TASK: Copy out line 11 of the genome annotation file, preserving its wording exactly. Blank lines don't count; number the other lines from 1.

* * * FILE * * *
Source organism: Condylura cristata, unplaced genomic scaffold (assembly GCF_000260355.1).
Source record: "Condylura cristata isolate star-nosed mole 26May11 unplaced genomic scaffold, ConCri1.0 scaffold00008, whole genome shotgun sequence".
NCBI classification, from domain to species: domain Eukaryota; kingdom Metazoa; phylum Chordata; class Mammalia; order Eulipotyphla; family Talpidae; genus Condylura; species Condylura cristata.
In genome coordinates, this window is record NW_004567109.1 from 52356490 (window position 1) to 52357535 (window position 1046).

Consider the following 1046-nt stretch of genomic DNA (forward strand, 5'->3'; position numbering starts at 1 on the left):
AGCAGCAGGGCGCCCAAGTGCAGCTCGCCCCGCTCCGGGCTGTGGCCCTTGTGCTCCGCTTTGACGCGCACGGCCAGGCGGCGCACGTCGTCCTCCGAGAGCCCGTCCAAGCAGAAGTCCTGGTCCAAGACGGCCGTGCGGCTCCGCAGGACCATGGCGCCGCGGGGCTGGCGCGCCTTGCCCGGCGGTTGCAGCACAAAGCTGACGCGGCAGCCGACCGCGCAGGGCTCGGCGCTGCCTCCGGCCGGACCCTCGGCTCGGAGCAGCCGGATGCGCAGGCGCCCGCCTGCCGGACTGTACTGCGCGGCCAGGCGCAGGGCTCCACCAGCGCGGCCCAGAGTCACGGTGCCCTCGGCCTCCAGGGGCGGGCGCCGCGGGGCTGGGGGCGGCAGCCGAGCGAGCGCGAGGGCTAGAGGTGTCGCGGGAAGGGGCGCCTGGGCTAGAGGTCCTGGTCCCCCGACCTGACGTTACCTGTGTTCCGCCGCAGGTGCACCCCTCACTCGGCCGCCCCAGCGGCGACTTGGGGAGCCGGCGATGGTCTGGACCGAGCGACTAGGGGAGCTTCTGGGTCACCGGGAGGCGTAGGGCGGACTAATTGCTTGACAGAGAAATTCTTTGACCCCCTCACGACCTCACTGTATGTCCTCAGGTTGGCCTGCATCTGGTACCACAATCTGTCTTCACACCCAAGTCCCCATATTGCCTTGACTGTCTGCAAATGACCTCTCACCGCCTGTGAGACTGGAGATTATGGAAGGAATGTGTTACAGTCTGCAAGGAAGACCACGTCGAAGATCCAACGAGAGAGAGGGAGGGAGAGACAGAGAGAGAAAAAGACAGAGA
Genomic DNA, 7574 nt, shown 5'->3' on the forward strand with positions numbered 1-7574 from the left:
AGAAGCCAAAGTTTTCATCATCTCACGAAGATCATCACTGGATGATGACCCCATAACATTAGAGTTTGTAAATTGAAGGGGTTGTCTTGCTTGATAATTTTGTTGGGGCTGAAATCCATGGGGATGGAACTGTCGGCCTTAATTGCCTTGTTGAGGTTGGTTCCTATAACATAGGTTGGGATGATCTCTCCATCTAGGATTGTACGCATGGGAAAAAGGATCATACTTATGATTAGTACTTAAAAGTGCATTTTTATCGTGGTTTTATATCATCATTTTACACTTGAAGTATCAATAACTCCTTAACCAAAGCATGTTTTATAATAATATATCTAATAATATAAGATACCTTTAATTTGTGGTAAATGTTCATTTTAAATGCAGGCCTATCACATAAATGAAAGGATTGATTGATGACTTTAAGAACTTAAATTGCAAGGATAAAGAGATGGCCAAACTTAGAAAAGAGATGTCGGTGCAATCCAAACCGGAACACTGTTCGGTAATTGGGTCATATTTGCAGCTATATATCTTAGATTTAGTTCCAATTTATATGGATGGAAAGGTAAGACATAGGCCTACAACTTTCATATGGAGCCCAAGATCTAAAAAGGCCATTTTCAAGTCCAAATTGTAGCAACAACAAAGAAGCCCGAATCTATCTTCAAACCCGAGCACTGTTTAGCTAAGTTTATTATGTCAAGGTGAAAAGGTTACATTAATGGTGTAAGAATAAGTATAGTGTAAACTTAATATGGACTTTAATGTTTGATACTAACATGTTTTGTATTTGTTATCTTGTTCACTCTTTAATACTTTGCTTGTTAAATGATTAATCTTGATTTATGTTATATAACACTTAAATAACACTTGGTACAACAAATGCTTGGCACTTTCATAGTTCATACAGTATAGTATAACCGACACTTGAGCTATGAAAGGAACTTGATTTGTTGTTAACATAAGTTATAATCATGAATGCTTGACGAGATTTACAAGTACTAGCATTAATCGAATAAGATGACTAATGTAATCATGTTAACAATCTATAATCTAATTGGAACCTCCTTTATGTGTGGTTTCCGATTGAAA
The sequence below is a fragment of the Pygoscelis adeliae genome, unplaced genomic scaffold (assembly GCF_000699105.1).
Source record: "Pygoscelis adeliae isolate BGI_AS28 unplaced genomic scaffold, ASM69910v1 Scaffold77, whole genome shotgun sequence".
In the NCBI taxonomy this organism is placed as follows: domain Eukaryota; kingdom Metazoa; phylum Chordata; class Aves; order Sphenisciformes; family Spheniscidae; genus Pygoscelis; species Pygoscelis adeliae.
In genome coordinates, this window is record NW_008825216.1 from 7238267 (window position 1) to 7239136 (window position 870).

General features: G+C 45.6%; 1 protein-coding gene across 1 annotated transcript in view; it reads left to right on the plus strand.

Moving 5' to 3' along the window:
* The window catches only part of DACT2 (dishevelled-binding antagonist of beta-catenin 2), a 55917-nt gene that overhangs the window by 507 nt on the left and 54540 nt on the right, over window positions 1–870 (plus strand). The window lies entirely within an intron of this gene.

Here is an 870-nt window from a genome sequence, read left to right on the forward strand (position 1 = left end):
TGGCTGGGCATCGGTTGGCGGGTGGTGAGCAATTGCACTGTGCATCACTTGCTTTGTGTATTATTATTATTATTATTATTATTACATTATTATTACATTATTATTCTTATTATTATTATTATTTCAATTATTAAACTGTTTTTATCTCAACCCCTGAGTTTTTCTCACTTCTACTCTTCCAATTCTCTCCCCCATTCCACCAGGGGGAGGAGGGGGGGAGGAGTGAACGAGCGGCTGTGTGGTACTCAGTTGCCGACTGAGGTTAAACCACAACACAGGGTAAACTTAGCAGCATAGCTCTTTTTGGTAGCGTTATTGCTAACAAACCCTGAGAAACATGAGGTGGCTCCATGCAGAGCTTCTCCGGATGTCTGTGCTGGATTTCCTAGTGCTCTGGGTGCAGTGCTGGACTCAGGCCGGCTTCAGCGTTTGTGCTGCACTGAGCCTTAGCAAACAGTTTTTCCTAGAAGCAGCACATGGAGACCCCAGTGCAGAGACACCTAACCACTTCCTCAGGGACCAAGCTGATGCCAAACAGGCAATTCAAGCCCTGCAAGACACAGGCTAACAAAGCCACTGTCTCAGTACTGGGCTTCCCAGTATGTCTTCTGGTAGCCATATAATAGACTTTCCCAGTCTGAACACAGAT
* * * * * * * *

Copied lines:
In the NCBI taxonomy this organism is placed as follows: domain Eukaryota; kingdom Metazoa; phylum Chordata; class Aves; order Sphenisciformes; family Spheniscidae; genus Pygoscelis; species Pygoscelis adeliae.